2017 has graced us with a plethora of unsavory individuals and businesses. In the span of 12 months, we’ve seen everything from misogyny to the US President’s Twitter handle being used to peddle goods.
All said, our second annual ‘Biggest Tech Douchebag’ recipient was a bit tricky to pin down.
Maybe it’s Facebook… After all, it didn’t take too long to go from “should the social media platform morally intervene” to “give us all your advertising money.”
As recently as September, the social media giant acknowledged $150,000 worth of political ads were purchased by fake accounts linked to Russia, including 470 accounts related to Russian propaganda group Internet Research Agency.
And despite what party you affiliate with, you couldn’t fault me if I’d chosen our dear President, the Commander in Deceit.
Now before you start calling me a snowflake, you should know that I’m a registered Independent, a proud military supporter, and was raised by party-line voting Republicans. I also understand that it’s more American to question the President than it is to blindly follow. He’s not Jesus…. Even if this guy would trust Trump over the Savior himself.
All that aside, you’d be hard-pressed to argue that the Trump-tastic Twitter tantrums are doing citizens any favors, but instead are an injustice to the greatest office in the land.
In fact, Trump is the definition of an internet troll – from retweeting anti-Muslim videos to calling Americans “haters and fools” – and that, my friends, is one of the greatest atrocities of 2017.
But it’s not the worst.
Nor is it James Damore and a manifesto so sexist, you’d think it was 1917, not 2017.
And speaking of Silicon Valley’s infamous “bro culture”…
Venture Capitalists, CEOs, even a little company called Uber – it seems the entire tech industry is ripe with questions about influence, morals, and social responsibility within the trade.
The sexual assault and harassment allegedly running amuck in the tech-town sounds like a grand ‘ol scandal-fest on Santa’s sleigh:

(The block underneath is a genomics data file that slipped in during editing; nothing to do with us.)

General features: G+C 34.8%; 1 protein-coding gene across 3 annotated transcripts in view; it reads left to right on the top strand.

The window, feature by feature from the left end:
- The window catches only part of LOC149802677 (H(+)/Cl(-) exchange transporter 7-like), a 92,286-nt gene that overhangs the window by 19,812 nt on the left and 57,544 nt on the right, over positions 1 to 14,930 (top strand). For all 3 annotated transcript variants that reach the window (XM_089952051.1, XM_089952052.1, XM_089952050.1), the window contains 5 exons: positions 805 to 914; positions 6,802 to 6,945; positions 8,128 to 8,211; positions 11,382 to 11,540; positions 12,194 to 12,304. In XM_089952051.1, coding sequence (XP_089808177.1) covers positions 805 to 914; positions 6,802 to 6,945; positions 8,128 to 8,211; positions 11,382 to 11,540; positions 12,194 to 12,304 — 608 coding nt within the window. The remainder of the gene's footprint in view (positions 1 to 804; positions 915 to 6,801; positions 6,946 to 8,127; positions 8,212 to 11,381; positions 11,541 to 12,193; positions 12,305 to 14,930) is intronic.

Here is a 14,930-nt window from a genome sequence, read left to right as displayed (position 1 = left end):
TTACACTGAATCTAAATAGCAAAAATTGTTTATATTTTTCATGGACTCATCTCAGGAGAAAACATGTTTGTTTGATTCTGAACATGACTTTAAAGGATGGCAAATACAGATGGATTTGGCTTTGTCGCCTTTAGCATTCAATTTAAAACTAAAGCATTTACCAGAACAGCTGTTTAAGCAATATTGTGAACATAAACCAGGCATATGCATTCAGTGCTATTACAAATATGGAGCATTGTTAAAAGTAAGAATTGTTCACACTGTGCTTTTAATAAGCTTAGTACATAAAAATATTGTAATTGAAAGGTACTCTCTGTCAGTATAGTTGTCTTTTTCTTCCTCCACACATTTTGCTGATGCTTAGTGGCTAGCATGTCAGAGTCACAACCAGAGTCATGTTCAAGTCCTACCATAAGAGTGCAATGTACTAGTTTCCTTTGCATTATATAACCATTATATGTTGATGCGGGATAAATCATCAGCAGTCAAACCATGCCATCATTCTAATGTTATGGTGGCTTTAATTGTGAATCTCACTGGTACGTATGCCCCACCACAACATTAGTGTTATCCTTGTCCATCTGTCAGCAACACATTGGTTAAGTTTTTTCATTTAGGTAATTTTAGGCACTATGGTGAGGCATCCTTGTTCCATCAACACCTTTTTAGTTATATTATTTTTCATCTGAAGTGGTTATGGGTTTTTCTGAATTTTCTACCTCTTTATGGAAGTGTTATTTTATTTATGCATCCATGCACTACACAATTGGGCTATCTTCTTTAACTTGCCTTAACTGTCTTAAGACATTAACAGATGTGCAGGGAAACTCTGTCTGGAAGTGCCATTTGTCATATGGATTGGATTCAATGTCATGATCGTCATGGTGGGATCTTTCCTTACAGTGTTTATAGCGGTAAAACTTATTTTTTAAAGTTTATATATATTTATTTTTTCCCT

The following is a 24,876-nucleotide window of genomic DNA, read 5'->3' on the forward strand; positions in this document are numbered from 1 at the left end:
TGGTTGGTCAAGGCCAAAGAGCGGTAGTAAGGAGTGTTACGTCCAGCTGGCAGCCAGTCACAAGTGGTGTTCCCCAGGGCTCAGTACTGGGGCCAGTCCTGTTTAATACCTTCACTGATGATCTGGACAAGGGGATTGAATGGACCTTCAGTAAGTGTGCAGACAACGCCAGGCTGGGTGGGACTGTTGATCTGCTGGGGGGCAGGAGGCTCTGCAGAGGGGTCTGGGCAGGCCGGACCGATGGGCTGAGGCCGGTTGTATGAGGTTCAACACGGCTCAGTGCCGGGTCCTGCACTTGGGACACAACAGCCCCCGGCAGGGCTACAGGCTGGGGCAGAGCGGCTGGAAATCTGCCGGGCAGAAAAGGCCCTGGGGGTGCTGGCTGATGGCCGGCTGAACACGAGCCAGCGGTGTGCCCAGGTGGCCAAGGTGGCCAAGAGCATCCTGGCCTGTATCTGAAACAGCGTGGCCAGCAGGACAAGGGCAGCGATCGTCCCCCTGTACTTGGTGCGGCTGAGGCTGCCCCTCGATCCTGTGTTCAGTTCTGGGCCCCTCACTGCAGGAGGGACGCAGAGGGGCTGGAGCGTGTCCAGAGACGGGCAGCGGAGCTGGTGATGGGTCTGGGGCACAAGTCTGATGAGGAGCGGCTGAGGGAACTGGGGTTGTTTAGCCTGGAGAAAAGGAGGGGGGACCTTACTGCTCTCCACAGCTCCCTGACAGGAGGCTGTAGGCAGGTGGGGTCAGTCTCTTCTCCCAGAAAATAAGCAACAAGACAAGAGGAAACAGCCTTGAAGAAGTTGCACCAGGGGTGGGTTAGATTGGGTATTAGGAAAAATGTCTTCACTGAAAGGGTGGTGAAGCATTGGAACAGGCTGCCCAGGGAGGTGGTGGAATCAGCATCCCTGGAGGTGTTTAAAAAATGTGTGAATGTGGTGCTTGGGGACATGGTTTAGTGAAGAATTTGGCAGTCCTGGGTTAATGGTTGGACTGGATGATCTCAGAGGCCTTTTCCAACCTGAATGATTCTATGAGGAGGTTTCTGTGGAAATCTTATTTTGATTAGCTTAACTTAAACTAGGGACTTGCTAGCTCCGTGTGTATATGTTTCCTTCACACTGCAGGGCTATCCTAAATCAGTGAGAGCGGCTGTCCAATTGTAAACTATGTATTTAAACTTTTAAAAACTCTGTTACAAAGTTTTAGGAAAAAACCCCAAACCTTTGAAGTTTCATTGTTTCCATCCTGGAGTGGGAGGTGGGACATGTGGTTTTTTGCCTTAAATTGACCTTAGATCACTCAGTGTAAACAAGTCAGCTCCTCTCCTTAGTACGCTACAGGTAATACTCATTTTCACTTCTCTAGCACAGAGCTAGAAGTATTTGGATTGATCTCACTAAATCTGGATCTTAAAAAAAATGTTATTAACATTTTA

Well, it’s none other than Ajit Pai.
For those of you who don’t know (or for whatever reason, don’t care), Ajit Pai is Chairman of the US Federal Communications Commission.
Now he’s the first Indian American to hold that office, and that’s all well and good. And yes, he was appointed to the commission in 2012 by then-President Obama. However, it was in January of this year that Trump designated Pai as Chairman.
So why is Pai this year’s biggest tech douchebag?
Net Neutrality, of course.
This isn’t something as simple as letting ISPs self-govern. Nor, as some supporters of ending the Obama-era regulation claim, is it a wasteful oversight. Net Neutrality prevents ISPs from discriminating or charging differently by user, content, website, platform, application, type of attached equipment, or method of communication. It’s about fair rules that control access to the Internet.
Fool me once, shame on you.
Fool me twice, I support Title II.
In fact, people don’t seem to complain about the other businesses – including broadband connections and cellular – also classified under Title II.
Additionally, the notion of “unfettered by State and Federal control” is a matter of timing and innovation.
As opposed to 1996 when the Telecommunications Act was crafted, ISPs are now also telecommunications providers. That means they are in charge of the cables, switches, DNS, etc. And that is exactly what Net Neutrality was created to oversee.
But what exactly is it about this big-mug lover that earns him the title?